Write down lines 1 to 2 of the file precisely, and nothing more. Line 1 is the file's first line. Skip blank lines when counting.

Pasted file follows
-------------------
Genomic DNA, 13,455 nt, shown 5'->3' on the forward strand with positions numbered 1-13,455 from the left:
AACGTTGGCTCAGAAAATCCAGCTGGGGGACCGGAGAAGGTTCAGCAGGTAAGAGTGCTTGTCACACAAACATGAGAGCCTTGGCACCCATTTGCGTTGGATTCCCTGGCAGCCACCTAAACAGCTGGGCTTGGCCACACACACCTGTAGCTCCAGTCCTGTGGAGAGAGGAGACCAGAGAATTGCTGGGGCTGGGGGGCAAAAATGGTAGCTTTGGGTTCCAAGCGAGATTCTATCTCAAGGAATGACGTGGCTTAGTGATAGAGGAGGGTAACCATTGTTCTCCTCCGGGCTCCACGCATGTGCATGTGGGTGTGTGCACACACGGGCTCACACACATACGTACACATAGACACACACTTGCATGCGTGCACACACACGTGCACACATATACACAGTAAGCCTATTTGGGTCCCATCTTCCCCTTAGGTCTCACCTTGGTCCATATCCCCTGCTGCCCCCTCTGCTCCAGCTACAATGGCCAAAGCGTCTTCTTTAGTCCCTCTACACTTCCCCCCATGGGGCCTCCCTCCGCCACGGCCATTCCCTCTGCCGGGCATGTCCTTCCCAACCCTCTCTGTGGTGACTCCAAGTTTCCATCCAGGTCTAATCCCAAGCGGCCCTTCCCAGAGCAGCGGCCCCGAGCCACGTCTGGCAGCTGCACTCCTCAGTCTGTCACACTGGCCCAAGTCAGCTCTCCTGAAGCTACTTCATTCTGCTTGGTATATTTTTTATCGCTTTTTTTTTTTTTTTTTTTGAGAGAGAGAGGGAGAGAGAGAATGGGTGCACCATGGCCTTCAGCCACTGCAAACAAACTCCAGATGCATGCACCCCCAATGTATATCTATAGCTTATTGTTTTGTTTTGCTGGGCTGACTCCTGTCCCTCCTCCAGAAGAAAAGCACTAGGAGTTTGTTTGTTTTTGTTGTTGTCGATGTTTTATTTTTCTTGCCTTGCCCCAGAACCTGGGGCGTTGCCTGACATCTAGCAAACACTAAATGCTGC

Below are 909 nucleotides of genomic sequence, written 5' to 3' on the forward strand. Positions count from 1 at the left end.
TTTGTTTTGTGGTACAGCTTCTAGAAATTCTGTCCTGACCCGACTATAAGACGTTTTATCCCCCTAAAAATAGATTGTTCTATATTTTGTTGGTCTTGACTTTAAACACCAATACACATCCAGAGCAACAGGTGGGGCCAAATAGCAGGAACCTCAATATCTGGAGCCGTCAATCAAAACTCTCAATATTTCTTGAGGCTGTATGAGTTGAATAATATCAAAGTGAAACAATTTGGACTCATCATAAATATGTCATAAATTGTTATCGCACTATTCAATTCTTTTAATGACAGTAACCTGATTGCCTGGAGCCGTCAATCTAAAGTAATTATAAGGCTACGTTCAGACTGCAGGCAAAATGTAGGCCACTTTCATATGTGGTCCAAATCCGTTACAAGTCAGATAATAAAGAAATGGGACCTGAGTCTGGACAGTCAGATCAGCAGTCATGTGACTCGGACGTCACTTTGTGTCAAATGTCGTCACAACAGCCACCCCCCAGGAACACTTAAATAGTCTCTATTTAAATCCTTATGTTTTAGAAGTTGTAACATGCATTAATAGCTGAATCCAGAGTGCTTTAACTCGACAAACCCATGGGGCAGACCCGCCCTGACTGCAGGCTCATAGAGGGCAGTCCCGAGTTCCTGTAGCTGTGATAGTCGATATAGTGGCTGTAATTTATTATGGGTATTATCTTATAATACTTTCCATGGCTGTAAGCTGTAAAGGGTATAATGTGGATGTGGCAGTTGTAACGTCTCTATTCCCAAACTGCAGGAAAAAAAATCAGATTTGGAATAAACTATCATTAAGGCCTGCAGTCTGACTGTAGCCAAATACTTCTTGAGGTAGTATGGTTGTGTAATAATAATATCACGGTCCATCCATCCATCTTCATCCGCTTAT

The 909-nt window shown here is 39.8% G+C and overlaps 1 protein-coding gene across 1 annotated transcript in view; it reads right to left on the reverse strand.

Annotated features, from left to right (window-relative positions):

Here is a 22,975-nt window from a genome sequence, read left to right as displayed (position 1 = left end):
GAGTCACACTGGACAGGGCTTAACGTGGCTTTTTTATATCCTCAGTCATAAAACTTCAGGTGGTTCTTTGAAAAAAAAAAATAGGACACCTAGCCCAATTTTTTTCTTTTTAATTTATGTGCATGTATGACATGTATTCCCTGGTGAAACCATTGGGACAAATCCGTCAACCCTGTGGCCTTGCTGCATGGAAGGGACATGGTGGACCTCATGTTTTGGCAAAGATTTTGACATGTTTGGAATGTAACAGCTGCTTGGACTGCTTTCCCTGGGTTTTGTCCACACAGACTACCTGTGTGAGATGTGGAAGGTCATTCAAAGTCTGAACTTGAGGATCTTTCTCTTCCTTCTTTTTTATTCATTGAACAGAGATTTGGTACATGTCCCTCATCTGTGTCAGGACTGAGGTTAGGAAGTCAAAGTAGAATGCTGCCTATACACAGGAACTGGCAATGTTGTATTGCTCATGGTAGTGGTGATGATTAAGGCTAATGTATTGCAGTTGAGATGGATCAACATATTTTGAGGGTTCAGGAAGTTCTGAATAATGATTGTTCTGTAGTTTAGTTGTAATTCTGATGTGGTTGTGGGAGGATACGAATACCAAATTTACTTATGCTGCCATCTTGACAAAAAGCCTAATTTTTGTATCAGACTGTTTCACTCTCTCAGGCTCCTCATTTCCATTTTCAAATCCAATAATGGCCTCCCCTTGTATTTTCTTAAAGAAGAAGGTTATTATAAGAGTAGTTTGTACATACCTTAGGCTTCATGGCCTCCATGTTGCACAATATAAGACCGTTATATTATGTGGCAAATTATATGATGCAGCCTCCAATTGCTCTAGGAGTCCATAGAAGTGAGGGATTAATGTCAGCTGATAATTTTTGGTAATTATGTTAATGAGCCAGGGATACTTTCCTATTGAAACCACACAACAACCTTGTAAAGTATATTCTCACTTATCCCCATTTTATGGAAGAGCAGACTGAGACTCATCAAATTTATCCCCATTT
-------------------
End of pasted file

Genomic DNA, 13,455 nt, shown 5'->3' on the forward strand with positions numbered 1-13,455 from the left:
AACGTTGGCTCAGAAAATCCAGCTGGGGGACCGGAGAAGGTTCAGCAGGTAAGAGTGCTTGTCACACAAACATGAGAGCCTTGGCACCCATTTGCGTTGGATTCCCTGGCAGCCACCTAAACAGCTGGGCTTGGCCACACACACCTGTAGCTCCAGTCCTGTGGAGAGAGGAGACCAGAGAATTGCTGGGGCTGGGGGGCAAAAATGGTAGCTTTGGGTTCCAAGCGAGATTCTATCTCAAGGAATGACGTGGCTTAGTGATAGAGGAGGGTAACCATTGTTCTCCTCCGGGCTCCACGCATGTGCATGTGGGTGTGTGCACACACGGGCTCACACACATACGTACACATAGACACACACTTGCATGCGTGCACACACACGTGCACACATATACACAGTAAGCCTATTTGGGTCCCATCTTCCCCTTAGGTCTCACCTTGGTCCATATCCCCTGCTGCCCCCTCTGCTCCAGCTACAATGGCCAAAGCGTCTTCTTTAGTCCCTCTACACTTCCCCCCATGGGGCCTCCCTCCGCCACGGCCATTCCCTCTGCCGGGCATGTCCTTCCCAACCCTCTCTGTGGTGACTCCAAGTTTCCATCCAGGTCTAATCCCAAGCGGCCCTTCCCAGAGCAGCGGCCCCGAGCCACGTCTGGCAGCTGCACTCCTCAGTCTGTCACACTGGCCCAAGTCAGCTCTCCTGAAGCTACTTCATTCTGCTTGGTATATTTTTTATCGCTTTTTTTTTTTTTTTTTTTGAGAGAGAGAGGGAGAGAGAGAATGGGTGCACCATGGCCTTCAGCCACTGCAAACAAACTCCAGATGCATGCACCCCCAATGTATATCTATAGCTTATTGTTTTGTTTTGCTGGGCTGACTCCTGTCCCTCCTCCAGAAGAAAAGCACTAGGAGTTTGTTTGTTTTTGTTGTTGTCGATGTTTTATTTTTCTTGCCTTGCCCCAGAACCTGGGGCGTTGCCTGACATCTAGCAAACACTAAATGCTGC